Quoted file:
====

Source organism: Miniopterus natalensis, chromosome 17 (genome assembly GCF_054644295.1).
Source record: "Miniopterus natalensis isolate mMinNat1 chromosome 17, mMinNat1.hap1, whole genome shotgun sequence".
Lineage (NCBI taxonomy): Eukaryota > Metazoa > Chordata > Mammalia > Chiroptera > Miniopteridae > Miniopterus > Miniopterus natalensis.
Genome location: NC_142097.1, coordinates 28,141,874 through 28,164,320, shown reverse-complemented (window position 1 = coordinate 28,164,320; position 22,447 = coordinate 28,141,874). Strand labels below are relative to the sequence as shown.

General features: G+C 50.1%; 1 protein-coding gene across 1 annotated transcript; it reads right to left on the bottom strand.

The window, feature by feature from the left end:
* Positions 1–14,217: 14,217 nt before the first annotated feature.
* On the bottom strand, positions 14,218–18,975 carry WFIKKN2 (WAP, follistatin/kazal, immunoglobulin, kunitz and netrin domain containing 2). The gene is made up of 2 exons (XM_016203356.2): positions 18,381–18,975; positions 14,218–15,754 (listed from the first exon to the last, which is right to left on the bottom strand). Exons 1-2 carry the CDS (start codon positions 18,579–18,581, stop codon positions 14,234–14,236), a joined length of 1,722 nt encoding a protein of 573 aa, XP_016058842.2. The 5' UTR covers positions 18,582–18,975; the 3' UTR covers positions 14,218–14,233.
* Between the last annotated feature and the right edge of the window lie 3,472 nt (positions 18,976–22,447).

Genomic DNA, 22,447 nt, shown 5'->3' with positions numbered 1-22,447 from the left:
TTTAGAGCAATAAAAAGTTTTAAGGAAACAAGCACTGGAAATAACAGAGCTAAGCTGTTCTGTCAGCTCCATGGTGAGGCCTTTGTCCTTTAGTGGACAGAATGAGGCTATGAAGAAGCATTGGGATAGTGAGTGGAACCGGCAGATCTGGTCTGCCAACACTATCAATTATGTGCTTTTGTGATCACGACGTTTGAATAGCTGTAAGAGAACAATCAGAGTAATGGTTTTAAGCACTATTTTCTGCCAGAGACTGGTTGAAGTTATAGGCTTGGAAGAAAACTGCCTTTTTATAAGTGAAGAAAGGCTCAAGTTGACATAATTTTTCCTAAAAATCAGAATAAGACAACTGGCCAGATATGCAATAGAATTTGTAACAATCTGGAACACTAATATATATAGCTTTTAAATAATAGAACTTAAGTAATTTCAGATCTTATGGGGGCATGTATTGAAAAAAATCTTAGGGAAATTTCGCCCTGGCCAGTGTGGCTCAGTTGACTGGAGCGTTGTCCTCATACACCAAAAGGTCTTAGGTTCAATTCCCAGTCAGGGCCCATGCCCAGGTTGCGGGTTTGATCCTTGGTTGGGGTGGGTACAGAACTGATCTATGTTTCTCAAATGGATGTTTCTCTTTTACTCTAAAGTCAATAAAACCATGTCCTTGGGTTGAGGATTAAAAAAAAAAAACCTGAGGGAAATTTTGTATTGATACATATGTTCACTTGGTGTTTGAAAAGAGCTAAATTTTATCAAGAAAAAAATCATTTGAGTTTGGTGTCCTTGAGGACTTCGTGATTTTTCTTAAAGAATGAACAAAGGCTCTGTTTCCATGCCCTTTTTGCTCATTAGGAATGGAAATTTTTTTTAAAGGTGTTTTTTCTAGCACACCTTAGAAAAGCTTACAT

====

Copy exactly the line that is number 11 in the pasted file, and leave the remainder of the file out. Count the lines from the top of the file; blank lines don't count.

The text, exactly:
TTTAGAGCAATAAAAAGTTTTAAGGAAACAAGCACTGGAAATAACAGAGCTAAGCTGTTCTGTCAGCTCCATGGTGAGGCCTTTGTCCTTTAGTGGACAGAATGAGGCTATGAAGAAGCATTGGGATAGTGAGTGGAACCGGCAGATCTGGTCTGCCAACACTATCAATTATGTGCTTTTGTGATCACGACGTTTGAATAGCTGTAAGAGAACAATCAGAGTAATGGTTTTAAGCACTATTTTCTGCCAGAGACTGGTTGAAGTTATAGGCTTGGAAGAAAACTGCCTTTTTATAAGTGAAGAAAGGCTCAAGTTGACATAATTTTTCCTAAAAATCAGAATAAGACAACTGGCCAGATATGCAATAGAATTTGTAACAATCTGGAACACTAATATATATAGCTTTTAAATAATAGAACTTAAGTAATTTCAGATCTTATGGGGGCATGTATTGAAAAAAATCTTAGGGAAATTTCGCCCTGGCCAGTGTGGCTCAGTTGACTGGAGCGTTGTCCTCATACACCAAAAGGTCTTAGGTTCAATTCCCAGTCAGGGCCCATGCCCAGGTTGCGGGTTTGATCCTTGGTTGGGGTGGGTACAGAACTGATCTATGTTTCTCAAATGGATGTTTCTCTTTTACTCTAAAGTCAATAAAACCATGTCCTTGGGTTGAGGATTAAAAAAAAAAAACCTGAGGGAAATTTTGTATTGATACATATGTTCACTTGGTGTTTGAAAAGAGCTAAATTTTATCAAGAAAAAAATCATTTGAGTTTGGTGTCCTTGAGGACTTCGTGATTTTTCTTAAAGAATGAACAAAGGCTCTGTTTCCATGCCCTTTTTGCTCATTAGGAATGGAAATTTTTTTTAAAGGTGTTTTTTCTAGCACACCTTAGAAAAGCTTACAT